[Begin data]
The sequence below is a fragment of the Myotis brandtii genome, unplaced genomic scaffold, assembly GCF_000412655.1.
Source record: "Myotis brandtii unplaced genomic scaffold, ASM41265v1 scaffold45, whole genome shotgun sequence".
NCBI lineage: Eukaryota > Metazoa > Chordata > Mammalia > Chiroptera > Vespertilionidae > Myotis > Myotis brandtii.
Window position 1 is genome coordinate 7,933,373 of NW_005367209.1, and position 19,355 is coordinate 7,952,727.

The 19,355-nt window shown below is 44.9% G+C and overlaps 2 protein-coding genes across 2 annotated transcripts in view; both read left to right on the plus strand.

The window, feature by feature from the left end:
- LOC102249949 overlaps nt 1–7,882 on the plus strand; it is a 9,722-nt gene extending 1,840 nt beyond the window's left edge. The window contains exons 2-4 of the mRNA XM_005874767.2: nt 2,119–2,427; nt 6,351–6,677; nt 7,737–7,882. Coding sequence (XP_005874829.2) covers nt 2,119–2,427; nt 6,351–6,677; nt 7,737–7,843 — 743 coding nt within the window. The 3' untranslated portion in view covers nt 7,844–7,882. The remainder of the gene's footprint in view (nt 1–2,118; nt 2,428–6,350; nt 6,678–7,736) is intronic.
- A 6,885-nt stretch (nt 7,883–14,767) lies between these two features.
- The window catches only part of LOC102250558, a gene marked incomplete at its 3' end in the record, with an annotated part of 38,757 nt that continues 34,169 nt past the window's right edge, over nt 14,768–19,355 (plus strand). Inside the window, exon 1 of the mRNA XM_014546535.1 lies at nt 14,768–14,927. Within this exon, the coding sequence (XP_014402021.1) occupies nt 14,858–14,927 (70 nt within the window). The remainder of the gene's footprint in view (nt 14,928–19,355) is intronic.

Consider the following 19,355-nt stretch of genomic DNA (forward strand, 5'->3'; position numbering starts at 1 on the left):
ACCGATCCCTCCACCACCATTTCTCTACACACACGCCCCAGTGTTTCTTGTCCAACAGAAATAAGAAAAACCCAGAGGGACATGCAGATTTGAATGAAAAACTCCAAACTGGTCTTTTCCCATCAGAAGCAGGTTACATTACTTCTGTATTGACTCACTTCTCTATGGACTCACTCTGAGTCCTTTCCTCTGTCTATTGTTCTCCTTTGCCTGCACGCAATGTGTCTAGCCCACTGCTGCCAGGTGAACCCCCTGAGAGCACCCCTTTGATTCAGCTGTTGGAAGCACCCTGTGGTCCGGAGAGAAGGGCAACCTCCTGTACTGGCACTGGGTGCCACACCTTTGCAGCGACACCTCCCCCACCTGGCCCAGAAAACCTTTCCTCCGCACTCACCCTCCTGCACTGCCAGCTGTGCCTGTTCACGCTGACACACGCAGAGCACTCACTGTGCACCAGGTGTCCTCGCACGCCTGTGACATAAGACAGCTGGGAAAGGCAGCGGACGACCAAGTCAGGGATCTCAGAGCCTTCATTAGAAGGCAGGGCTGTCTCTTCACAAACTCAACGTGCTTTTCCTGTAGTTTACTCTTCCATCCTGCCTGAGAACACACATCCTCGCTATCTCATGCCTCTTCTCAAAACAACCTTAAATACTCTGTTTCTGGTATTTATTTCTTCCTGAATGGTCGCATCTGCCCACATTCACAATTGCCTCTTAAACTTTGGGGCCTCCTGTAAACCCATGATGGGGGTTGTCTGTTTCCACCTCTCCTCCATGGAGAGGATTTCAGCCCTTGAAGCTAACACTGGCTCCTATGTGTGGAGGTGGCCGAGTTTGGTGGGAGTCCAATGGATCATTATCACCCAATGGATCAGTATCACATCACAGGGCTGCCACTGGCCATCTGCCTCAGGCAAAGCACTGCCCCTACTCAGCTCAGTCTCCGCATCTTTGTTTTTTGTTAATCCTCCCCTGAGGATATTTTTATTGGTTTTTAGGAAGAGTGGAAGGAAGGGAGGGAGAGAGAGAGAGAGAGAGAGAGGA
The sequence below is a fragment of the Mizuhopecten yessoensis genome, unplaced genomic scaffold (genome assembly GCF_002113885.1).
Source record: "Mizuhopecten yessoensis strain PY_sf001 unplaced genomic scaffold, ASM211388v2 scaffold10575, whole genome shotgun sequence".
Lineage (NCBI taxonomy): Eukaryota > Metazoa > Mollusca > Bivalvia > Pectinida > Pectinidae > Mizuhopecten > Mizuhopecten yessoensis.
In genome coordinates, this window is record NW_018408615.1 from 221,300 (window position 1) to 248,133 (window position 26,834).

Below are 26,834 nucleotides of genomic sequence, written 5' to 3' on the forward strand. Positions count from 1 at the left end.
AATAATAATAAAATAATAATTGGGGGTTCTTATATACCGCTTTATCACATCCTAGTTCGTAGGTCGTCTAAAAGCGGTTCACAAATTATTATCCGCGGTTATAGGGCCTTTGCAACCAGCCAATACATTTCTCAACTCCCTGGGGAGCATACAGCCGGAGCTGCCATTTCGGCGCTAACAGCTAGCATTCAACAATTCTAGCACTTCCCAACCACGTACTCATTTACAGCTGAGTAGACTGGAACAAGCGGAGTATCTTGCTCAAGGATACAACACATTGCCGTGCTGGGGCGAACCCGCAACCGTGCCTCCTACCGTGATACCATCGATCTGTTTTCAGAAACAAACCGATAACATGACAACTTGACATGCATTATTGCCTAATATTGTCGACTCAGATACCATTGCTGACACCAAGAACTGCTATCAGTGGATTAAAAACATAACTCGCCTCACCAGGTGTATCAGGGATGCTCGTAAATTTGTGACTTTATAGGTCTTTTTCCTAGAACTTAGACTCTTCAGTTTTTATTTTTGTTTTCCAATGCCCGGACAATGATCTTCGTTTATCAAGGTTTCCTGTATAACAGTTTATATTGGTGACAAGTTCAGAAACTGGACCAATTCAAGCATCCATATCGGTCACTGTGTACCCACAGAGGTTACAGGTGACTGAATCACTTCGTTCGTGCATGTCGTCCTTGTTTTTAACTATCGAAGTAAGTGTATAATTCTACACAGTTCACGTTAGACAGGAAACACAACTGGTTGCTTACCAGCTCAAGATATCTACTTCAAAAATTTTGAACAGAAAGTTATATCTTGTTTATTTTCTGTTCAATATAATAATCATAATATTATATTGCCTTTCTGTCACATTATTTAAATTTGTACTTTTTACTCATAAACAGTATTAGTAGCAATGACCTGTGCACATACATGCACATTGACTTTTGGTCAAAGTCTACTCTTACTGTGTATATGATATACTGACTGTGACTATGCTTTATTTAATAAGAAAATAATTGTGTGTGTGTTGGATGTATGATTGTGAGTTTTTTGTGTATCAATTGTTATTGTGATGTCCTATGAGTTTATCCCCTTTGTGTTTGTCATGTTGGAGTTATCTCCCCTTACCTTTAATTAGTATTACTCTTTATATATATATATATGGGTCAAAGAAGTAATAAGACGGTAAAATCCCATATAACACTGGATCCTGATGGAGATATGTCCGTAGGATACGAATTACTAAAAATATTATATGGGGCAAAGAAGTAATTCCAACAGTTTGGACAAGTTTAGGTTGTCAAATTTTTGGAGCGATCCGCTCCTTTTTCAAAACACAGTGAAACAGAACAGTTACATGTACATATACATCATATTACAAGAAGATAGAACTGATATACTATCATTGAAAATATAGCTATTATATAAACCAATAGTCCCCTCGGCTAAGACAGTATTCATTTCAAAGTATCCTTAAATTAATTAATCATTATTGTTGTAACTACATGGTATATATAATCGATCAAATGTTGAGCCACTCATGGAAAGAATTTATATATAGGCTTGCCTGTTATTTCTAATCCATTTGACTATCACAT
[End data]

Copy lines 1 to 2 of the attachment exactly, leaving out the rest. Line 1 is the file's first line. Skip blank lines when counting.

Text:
The sequence below is a fragment of the Myotis brandtii genome, unplaced genomic scaffold, assembly GCF_000412655.1.
Source record: "Myotis brandtii unplaced genomic scaffold, ASM41265v1 scaffold45, whole genome shotgun sequence".